This post is a continuation of the previous post on sieve theory, which is an ongoing part of the Polymath8 project. As the previous post was getting somewhat full, we are rolling the thread over to the current post. We also take the opportunity to correct some errors in the treatment of the truncated GPY sieve from this previous post.
As usual, we let be a large asymptotic parameter, and a sufficiently slowly growing function of . Let and be such that holds (see this previous post for a definition of this assertion). We let be a fixed admissible -tuple, let , let be the square-free numbers with prime divisors in , and consider the truncated GPY sieve
where , is the polynomial
and is a fixed smooth function supported on . As discussed in the previous post, we are interested in obtaining an upper bound of the form
as well as a lower bound of the form
for all (where when is prime and otherwise), since this will give the conjecture (i.e. infinitely many prime gaps of size at most ) whenever
It turns out we in fact have precise asymptotics
although the exact formulae for are a little complicated. (The fact that could be computed exactly was already anticipated in Zhang’s paper; see the remark on page 24.) We proceed as in the previous post. Indeed, from the arguments in that post, (2) is equivalent to
and (3) is similarly equivalent to
Here is the number of prime factors of .
We will work for now with (4), as the treatment of (5) is almost identical.
We would now like to replace the truncated interval with the untruncated interval , where . Unfortunately this replacement was not quite done correctly in the previous post, and this will now be corrected here. We first observe that if is any finitely supported function, then by Möbius inversion we have
Note that if and only if we have a factorisation , with and coprime to , and that this factorisation is unique. From this, we see that we may rearrange the previous expression as
Applying this to (4), and relabeling as , we conclude that the left-hand side of (4) is equal to
which may be rearranged as
This is almost the same formula that we had in the previous post, except that the Möbius function of the greatest common divisor of was missing, and also the coprimality condition was not handled properly in the previous post.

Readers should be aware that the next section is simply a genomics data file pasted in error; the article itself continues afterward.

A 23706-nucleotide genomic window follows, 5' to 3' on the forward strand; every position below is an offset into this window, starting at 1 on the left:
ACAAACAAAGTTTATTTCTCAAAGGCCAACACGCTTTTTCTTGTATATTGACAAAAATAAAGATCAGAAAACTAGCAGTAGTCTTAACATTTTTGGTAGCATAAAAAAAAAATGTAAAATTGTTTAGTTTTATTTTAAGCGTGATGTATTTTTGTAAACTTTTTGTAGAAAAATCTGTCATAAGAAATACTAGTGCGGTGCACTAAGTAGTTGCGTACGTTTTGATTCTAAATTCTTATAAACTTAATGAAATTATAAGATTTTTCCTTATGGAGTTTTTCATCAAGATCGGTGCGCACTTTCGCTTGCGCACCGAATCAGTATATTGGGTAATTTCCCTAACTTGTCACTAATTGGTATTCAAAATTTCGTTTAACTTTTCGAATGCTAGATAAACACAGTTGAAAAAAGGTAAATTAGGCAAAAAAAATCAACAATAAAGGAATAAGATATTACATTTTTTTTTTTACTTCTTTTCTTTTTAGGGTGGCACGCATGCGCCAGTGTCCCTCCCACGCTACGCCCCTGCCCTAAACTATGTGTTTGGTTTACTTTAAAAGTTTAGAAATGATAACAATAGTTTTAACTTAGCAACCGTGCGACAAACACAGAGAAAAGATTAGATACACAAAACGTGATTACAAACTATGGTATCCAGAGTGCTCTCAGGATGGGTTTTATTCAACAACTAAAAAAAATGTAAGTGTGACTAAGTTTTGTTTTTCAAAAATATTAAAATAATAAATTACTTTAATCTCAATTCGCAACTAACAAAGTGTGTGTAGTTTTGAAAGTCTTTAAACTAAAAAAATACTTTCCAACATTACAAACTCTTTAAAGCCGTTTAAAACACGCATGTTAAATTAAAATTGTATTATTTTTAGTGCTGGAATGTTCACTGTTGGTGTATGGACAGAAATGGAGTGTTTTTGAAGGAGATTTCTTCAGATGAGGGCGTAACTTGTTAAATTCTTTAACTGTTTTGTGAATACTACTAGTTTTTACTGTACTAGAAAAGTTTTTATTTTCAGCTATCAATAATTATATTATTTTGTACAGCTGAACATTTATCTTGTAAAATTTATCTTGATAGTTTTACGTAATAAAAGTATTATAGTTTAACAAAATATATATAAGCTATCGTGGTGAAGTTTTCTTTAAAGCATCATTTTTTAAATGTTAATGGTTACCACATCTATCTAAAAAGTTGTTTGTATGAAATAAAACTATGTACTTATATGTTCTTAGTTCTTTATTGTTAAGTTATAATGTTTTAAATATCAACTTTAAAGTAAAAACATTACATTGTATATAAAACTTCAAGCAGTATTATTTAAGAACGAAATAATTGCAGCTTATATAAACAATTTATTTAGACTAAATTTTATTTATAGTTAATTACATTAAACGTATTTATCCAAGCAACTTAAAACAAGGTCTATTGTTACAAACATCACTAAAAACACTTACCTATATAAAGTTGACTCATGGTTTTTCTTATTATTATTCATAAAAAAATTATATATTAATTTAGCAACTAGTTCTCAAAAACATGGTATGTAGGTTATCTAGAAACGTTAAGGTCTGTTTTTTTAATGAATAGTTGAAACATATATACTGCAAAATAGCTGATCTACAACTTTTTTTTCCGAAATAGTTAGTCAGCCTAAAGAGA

We may now eliminate the condition as follows. Suppose that there is a prime that divides both and . The expression
can then be bounded by
which may be factorised as
which by Mertens’ theorem (or the simple pole of at ) is
Summing over all gives a negligible contribution to (6) for the purposes of (4). Thus we may effectively replace (6) by
The inner summation can be treated using Proposition 10 of the previous post. We can then reduce (4) to
where is the function
Note that vanishes if or . In practice, we will work with functions in which has a definite sign (in our normalisations, will be non-positive), making non-negative.
We rewrite the left-hand side of (7) as
We may factor for some with ; in particular, . The previous expression now becomes
Using Mertens’ theorem, we thus conclude an exact formula for , and similarly for :
Proposition 1 (Exact formula) We have
Similarly we have
where and are defined similarly to and by replacing all occurrences of with .
These formulae are unwieldy. However if we make some monotonicity hypotheses, namely that is positive, is negative, and is positive on , then we can get some good estimates on the (which are now non-negative functions) and hence on . Namely, if is negative but increasing then we have
for and , which implies that
for any . A similar argument in fact gives
for any . Iterating this we conclude that
From Cauchy-Schwarz we thus have
Observe from the binomial formula that of the pairs with , of them have even, and of them have odd. We thus have
We have thus established the upper bound
By symmetry we may factorise
The expression is explicitly computable for any given . Following the recent preprint of Pintz, one can get a slightly looser, but cleaner, bound by using the upper bound
In practice we expect the term to dominate, thus we have the heuristic approximation
Now we turn to the estimation of . We have an analogue of (8), namely
But we have an improvment in the lower bound in the case, because in this case we have
From the positive decreasing nature of we see that and so is non-negative and can thus be ignored for the purposes of lower bounds. (There are similar improvements available for higher but this seems to only give negligible improvements and will not be pursued here.) Thus we obtain
Estimating similarly to we conclude that
By (9), (10), we see that the condition (1) is implied by
By Theorem 14 and Lemma 15 of this previous post, we may take the ratio to be arbitrarily close to . We conclude the following theorem.
Theorem 2 Let and be such that holds. Let be an integer, define
and suppose that
As noted earlier, we heuristically have
and is negligible. This constraint is a bit better than the previous condition, in which was not present and was replaced by a quantity roughly of the form .